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Replacing a Blown Automotive Fuse


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Thar She Blows, Darn Fuse!
Replacing a Blown Automotive Fuse
Benjamin Chun/Flickr
If you're driving at night and all of a sudden find yourself navigating by moonlight, the last thing you want is to be stranded in the dark. Luckily you're in the Automotive Empowerment Zone and you know how to fix things when they go awry.

So your headlights are out. Chances are it's not a bulb since you just replaced your headlight bulb last week. Besides, what are the chances of both bulbs going at the same time? It's time to check the fusebox to see if anything blew.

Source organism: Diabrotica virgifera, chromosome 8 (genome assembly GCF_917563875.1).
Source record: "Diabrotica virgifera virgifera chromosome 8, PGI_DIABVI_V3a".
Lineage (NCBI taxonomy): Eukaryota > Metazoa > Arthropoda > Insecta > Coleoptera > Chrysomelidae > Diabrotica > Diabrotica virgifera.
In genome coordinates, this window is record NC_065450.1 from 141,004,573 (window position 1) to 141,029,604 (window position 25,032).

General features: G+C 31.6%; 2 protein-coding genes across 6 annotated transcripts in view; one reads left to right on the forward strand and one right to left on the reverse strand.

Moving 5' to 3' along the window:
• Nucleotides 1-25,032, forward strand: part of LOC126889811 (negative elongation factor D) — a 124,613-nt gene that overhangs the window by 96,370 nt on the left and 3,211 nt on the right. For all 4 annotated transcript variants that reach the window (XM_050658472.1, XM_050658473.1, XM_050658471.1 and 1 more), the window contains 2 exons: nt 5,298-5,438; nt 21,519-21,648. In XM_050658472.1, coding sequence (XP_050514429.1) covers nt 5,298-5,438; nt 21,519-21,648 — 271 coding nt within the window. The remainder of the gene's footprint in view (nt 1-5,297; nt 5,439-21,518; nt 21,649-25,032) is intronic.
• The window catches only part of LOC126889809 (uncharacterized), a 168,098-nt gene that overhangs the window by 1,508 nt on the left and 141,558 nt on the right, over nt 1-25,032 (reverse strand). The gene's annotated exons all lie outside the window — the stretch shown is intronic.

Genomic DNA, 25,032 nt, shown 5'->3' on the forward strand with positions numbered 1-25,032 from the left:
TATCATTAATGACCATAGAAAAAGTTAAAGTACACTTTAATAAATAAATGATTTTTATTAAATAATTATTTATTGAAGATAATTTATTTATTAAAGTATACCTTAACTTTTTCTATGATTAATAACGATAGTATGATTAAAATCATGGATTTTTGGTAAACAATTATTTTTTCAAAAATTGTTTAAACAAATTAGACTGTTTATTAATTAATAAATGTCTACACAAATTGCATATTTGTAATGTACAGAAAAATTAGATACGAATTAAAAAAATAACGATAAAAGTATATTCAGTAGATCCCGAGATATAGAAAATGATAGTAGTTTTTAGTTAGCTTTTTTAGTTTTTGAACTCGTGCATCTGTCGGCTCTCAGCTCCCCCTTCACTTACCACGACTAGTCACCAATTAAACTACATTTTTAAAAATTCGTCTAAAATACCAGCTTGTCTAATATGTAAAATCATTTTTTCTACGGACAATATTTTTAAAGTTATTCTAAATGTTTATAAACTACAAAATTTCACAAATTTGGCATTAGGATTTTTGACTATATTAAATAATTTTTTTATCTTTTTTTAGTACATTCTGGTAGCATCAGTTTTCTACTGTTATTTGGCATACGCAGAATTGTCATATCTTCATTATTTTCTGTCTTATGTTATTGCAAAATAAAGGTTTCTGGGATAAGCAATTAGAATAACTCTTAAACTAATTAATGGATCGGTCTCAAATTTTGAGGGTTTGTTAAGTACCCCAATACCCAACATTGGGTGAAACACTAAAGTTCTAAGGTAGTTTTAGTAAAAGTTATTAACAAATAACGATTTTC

There are actually three types of automotive fuse: ceramic, glass tube or blade. If your car was made before, say 1980 or so, you probably have the ceramic or tube style fuses. These are actually available in either the very old glass tube, or the slightly more modern plastic mount. Both of these are shaped like a small torpedo and are easy to install. The other type, and the kind of fuse you most likely have in your car, is the blade style. These plug into your fusebox just like a wall plug. Check to see what type of fuse you have so that you can keep a few spares around. Now that we have some fuses, where do we stick 'em?

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